Friday, March 12, 2010

Puzzles in context

Last week my wife and I invested in a Nintendo DS. The free game we opted for was Professor Layton and the Curious Village, a classic point and click adventure in which you are tasked with solving the mystery of the Golden Apple, a great treasure hidden somewhere in the small, curious village of St. Mystere. Along the way there are other mysteries to solve as well - inheritances, disappearences, murders and the like.
There are examples of gameplay in the link below, the content of which is pretty much lifted directly from the game.
http://professorlaytonds.com/curiousvillage/

The twist to the game, that sets it apart from other point and click mysteries, is the blatant use of puzzles. Apparently everybody in St. Mystere is obessed with puzzles, and will often only release the information you need if you solve this one riddle they have. Hidden riddles abound throughout the town, secreted in alcoves, bushes and bottles, and the two main characters, Professor Layton and his apprentice, Luke, are also obsessed, posing riddles and brainteasers for each other at every turn.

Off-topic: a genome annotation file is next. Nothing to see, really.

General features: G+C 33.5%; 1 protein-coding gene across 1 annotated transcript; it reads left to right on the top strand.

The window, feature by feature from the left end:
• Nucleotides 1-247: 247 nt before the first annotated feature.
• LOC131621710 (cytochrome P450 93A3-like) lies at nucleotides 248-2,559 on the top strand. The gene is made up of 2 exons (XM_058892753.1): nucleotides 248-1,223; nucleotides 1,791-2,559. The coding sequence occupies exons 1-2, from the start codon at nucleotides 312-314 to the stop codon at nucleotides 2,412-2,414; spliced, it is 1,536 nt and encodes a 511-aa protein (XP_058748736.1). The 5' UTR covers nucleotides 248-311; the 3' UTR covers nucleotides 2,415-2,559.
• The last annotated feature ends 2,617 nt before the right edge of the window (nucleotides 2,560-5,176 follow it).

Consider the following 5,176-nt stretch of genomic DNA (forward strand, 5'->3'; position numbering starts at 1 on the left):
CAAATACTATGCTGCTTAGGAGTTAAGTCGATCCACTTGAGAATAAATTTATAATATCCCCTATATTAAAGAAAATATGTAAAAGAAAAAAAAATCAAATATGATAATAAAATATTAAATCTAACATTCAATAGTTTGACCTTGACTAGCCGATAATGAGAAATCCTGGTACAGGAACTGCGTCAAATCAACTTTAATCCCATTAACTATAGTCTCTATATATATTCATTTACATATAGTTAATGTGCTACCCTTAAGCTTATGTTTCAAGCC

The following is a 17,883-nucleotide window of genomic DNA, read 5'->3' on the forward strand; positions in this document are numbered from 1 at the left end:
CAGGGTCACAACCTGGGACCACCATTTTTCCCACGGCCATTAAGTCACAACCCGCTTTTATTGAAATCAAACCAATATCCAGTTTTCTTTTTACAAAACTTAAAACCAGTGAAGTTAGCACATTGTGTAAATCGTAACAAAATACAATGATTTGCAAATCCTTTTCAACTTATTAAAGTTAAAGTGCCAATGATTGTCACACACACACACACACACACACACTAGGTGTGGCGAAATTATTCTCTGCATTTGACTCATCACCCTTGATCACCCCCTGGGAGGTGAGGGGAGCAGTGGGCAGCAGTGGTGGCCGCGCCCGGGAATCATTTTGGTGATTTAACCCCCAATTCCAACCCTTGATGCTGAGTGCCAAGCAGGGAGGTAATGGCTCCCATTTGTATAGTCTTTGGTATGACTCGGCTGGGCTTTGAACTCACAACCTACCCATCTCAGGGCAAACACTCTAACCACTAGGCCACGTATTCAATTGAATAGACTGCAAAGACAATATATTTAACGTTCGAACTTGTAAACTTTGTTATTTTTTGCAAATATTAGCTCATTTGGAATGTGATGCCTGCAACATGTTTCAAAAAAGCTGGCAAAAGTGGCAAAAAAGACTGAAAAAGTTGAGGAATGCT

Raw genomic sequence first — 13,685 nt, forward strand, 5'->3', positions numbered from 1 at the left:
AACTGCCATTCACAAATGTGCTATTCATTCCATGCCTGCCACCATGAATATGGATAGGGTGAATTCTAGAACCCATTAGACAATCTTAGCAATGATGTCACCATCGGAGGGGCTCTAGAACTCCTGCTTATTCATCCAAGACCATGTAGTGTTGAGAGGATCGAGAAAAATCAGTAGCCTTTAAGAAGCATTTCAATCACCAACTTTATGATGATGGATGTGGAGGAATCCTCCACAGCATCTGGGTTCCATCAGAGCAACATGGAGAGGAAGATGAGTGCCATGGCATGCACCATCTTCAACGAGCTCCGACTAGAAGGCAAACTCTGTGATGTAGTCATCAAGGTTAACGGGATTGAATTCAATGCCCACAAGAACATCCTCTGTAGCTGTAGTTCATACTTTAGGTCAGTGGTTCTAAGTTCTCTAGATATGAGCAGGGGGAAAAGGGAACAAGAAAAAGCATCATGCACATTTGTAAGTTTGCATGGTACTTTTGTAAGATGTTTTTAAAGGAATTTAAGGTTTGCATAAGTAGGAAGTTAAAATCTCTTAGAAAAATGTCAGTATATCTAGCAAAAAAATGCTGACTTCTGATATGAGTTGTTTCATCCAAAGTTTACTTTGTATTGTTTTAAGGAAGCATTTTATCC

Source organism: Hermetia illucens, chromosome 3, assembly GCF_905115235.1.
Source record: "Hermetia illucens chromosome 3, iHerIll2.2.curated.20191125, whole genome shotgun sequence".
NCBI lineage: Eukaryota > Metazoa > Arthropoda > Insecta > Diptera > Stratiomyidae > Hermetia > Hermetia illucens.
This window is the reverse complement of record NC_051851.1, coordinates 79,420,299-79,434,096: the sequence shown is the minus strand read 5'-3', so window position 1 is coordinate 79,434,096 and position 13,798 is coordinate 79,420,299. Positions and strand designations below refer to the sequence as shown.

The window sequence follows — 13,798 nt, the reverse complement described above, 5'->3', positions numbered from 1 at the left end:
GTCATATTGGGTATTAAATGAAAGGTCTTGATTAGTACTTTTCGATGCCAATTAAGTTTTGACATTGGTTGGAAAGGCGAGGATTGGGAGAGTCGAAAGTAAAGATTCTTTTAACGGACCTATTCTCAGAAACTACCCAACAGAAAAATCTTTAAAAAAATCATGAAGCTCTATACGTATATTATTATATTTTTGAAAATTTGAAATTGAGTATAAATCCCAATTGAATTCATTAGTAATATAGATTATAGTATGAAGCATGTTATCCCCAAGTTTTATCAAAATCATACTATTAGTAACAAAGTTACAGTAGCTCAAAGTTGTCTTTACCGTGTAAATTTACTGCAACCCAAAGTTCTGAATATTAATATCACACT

You cannot progress through the game without solving a set amount of puzzles, and certain key puzzles. There are also hidden games and bonuses you can unlock.

It is very addictive. I've racked up about 9 hours play and solved 90 odd puzzles. My wife, who is not a gamer by any account, has played over 13 hours and solved 103 of the 130+ puzzles.
We've only had it a week.
It is surprisingly addictive.

It has also gotten me thinking about puzzles within RPGs.
My experience of puzzles in Roleplay, tabletop or live action, is not a good one.
The existence of a puzzle usually jars - why would the grand wizard use a block slide puzzle as a lock for his spell book? Why should the shadow spirit demand to know the answer to this riddle about legs and times of the day (which is clearly 'man') before letting the party entry to the tomb? Why do you need to 'speak friend and enter' to get into the mines of morias?
The puzzles used are usually either too simple or too hard - Great, I cannot progress through this door because this fiendish logic puzzle requires a level of maths knowledge I simply do not have! We fought through 17 rooms of Orcs, got to the final encounter, and it was a real anti-climax. Just a wooden puzzle sat on a table with a note saying 'solve me and pass'.

What I like about Professor Layton is that it 1/ provides a clear context for the use of puzzles that works naturally with the narrative and gameplay, 2/ gives an indication of the difficulty level of each puzzle, 3/ has a finite resource based  'hints and tips' buying system, so you're less likely to be stumped on a puzzle, 4/ rewards you for solving as many puzzles as you can.

I'm now thinking about ways I can use puzzles in future games that fit with the setting and situation, and provide a comparable challenge for the party.
And that aren't crap.